Nasal bleeding that does not stop with a topical vasoconstrictor and direct pressure applied by the patient (described below in the “Technique” section).



   imagesAnterior source bleeding that can be visualized

imagesAnterior Nasal Packing

   imagesAnterior source bleeding that cannot be visualized

   imagesCauterization fails

imagesPosterior Nasal Packing or Balloon Tamponade

   imagesAnterior source cannot be identified and

      imagesBleeding from both nares or

      imagesBlood draining into the posterior pharynx

   imagesAnterior packing of both nares fails to control bleeding




imagesNasal packing can cause pain or discomfort

imagesRisk of infection, septal damage, and ulceration

imagesRisk of balloon migration, airway obstruction, or aspiration with posterior packing


imagesThe choice of procedure depends on the source of bleeding. The source can be identified by direct visualization, or with use of a nasal speculum (described in more detail in the “Technique” section).

imagesNosebleeds are most commonly anterior (80% to 90%), originating from the Kiesselbach plexus in the septum

imagesMost posterior nosebleeds originate from branches of the sphenopalatine artery in the posterior nasal cavity or nasopharynx. A posterior source is likely when an anterior source cannot be identified, when bleeding is from both nares, or when blood is draining into the posterior pharynx.

imagesGeneral Basic Steps

   imagesPatient preparation




   imagesAnterior packing

   imagesPosterior packing


imagesPatient Preparation

   imagesAsk the patient to blow his or her nose, which decreases the effects of local fibrinolysis and removes clots (FIGURE 75.1)

   imagesAsk the patient to lean forward and apply continuous pressure to the alae of both nares for 10 to 20 minutes. If this stops bleeding, consider sending patient home with follow-up to ear, nose, and throat (ENT) specialist or Primary Medical Doctor (PMD).


   imagesApply a topical anesthetic and vasoconstrictor

      imagesSoak cotton or gauze in 2% lidocaine with or without topical epinephrine or 4% topical cocaine. Place in the nasal cavity for 15 to 20 minutes.

      imagesAlternatively, a topical anesthetic with a decongestant (2% lidocaine and 4% phenylephrine mixed 1:1) or oxymetazoline hydrochloride (Afrin) nasal spray may be used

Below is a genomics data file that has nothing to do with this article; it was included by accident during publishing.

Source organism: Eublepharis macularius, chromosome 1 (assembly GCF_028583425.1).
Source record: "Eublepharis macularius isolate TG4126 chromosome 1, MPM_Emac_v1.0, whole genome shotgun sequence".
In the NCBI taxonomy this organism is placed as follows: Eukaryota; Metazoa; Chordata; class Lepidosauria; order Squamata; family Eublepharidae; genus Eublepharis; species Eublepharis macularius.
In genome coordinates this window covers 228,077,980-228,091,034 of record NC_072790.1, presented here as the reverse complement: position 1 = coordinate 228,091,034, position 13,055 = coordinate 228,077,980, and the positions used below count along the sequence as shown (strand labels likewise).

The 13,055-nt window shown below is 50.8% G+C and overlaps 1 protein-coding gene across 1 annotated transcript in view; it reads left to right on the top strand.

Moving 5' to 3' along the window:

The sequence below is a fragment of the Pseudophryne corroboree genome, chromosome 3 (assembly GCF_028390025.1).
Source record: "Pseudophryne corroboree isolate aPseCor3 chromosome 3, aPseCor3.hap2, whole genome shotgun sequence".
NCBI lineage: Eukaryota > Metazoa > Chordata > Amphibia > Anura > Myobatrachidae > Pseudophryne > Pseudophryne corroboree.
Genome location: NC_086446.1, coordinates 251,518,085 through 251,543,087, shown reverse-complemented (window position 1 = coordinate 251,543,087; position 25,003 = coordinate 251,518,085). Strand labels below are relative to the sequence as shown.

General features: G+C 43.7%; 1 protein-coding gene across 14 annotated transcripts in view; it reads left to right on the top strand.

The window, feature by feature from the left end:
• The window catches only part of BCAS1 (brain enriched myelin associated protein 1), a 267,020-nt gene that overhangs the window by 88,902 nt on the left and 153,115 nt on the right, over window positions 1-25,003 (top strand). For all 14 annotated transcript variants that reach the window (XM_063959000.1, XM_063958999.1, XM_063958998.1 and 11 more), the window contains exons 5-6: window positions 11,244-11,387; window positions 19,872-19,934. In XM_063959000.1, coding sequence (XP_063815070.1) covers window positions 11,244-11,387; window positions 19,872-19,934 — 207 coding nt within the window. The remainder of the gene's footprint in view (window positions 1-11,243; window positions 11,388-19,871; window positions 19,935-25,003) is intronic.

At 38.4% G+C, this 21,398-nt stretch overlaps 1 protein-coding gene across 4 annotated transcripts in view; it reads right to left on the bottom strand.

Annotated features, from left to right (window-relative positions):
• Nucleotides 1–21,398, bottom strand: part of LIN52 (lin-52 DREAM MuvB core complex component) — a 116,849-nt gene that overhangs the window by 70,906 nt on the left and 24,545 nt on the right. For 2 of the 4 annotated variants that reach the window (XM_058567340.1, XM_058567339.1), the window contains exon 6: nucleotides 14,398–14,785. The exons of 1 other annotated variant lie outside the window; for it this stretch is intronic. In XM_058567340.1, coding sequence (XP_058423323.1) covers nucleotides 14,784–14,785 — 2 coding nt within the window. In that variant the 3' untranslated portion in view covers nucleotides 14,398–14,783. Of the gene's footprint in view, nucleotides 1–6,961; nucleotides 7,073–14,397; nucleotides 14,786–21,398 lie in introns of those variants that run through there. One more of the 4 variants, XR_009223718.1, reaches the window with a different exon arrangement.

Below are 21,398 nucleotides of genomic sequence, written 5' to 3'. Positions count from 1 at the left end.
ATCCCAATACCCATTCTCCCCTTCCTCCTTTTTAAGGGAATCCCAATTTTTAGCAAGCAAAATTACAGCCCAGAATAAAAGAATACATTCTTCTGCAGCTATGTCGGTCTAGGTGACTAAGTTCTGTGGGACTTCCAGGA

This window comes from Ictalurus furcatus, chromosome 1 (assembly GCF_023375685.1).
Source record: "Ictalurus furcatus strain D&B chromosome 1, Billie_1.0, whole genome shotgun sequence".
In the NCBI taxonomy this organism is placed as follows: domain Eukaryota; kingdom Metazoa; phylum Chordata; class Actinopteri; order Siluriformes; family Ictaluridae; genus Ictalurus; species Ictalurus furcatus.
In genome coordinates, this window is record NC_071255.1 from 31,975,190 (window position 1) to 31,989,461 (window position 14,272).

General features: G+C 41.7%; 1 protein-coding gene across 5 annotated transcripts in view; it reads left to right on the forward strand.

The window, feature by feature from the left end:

imagesBecause patients may be apprehensive and packing is uncomfortable, opiates or benzodiazepines may be given before the examination (strongly recommended in cases of posterior packing)


   imagesPosition the patient sitting upright, facing forward in the sniffing position

   imagesInsert a nasal speculum so that one blade moves superiorly and the other inferiorly and spread the nares vertically. Suction all remaining clots and blood. This permits visualization of most anterior sources.


   imagesIf an anterior source is visualized, cauterization should be attempted. To be effective, cautery should be performed after bleeding is controlled. Only cauterize one side of the septum at a time to prevent perforation or necrosis of the septum.

   imagesChemical cauterization can be performed using silver nitrate sticks. Apply the tip of a silver nitrate stick to the bleeding site until a white precipitate forms (usually a few seconds, rarely more than 10).

   imagesIf bleeding is vigorous, electrocauterization can be used. Apply the device to the bleeding site for up to 10 seconds or until a white precipitate forms.


FIGURE 75.1 Anatomy of nasal septum. (From Kost SI, Post JC. Management of epistaxis. In: Henretig FM, King C, eds. Textbook of Pediatric Emergency Procedures. Philadelphia, PA: Williams & Wilkins; 1997:663, with permission.)

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Aug 9, 2016 | Posted by in EMERGENCY MEDICINE | Comments Off on Epistaxis
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